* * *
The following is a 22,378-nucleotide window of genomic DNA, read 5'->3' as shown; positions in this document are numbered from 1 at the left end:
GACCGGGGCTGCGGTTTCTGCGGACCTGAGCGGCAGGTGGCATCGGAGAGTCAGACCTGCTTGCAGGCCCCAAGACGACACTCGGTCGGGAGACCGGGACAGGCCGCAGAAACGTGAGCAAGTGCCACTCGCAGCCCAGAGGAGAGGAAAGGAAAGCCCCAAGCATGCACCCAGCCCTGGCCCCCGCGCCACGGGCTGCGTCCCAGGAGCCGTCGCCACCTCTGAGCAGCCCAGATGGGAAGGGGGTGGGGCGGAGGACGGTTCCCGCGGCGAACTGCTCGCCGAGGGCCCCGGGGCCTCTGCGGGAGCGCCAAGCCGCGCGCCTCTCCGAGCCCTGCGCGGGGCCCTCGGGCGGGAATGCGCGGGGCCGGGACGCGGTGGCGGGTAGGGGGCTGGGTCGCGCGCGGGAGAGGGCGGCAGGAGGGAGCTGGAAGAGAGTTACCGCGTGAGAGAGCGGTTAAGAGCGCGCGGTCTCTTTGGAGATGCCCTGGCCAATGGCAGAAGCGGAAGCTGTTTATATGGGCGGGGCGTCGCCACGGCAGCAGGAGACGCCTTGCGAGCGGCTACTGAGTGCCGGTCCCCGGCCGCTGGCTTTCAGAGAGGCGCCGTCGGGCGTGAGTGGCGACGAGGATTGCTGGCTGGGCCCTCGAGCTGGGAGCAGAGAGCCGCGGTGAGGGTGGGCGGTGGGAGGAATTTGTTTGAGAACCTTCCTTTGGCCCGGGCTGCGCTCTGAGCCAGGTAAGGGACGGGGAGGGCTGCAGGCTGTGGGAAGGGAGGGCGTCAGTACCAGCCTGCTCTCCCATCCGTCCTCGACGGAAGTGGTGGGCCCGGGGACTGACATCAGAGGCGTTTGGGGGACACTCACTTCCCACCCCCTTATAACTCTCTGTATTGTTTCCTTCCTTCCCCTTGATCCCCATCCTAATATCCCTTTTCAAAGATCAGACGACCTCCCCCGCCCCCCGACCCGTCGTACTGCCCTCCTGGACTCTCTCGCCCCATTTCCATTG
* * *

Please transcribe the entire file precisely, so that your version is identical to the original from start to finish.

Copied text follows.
The following is a 22,378-nucleotide window of genomic DNA, read 5'->3' as shown; positions in this document are numbered from 1 at the left end:
GACCGGGGCTGCGGTTTCTGCGGACCTGAGCGGCAGGTGGCATCGGAGAGTCAGACCTGCTTGCAGGCCCCAAGACGACACTCGGTCGGGAGACCGGGACAGGCCGCAGAAACGTGAGCAAGTGCCACTCGCAGCCCAGAGGAGAGGAAAGGAAAGCCCCAAGCATGCACCCAGCCCTGGCCCCCGCGCCACGGGCTGCGTCCCAGGAGCCGTCGCCACCTCTGAGCAGCCCAGATGGGAAGGGGGTGGGGCGGAGGACGGTTCCCGCGGCGAACTGCTCGCCGAGGGCCCCGGGGCCTCTGCGGGAGCGCCAAGCCGCGCGCCTCTCCGAGCCCTGCGCGGGGCCCTCGGGCGGGAATGCGCGGGGCCGGGACGCGGTGGCGGGTAGGGGGCTGGGTCGCGCGCGGGAGAGGGCGGCAGGAGGGAGCTGGAAGAGAGTTACCGCGTGAGAGAGCGGTTAAGAGCGCGCGGTCTCTTTGGAGATGCCCTGGCCAATGGCAGAAGCGGAAGCTGTTTATATGGGCGGGGCGTCGCCACGGCAGCAGGAGACGCCTTGCGAGCGGCTACTGAGTGCCGGTCCCCGGCCGCTGGCTTTCAGAGAGGCGCCGTCGGGCGTGAGTGGCGACGAGGATTGCTGGCTGGGCCCTCGAGCTGGGAGCAGAGAGCCGCGGTGAGGGTGGGCGGTGGGAGGAATTTGTTTGAGAACCTTCCTTTGGCCCGGGCTGCGCTCTGAGCCAGGTAAGGGACGGGGAGGGCTGCAGGCTGTGGGAAGGGAGGGCGTCAGTACCAGCCTGCTCTCCCATCCGTCCTCGACGGAAGTGGTGGGCCCGGGGACTGACATCAGAGGCGTTTGGGGGACACTCACTTCCCACCCCCTTATAACTCTCTGTATTGTTTCCTTCCTTCCCCTTGATCCCCATCCTAATATCCCTTTTCAAAGATCAGACGACCTCCCCCGCCCCCCGACCCGTCGTACTGCCCTCCTGGACTCTCTCGCCCCATTTCCATTG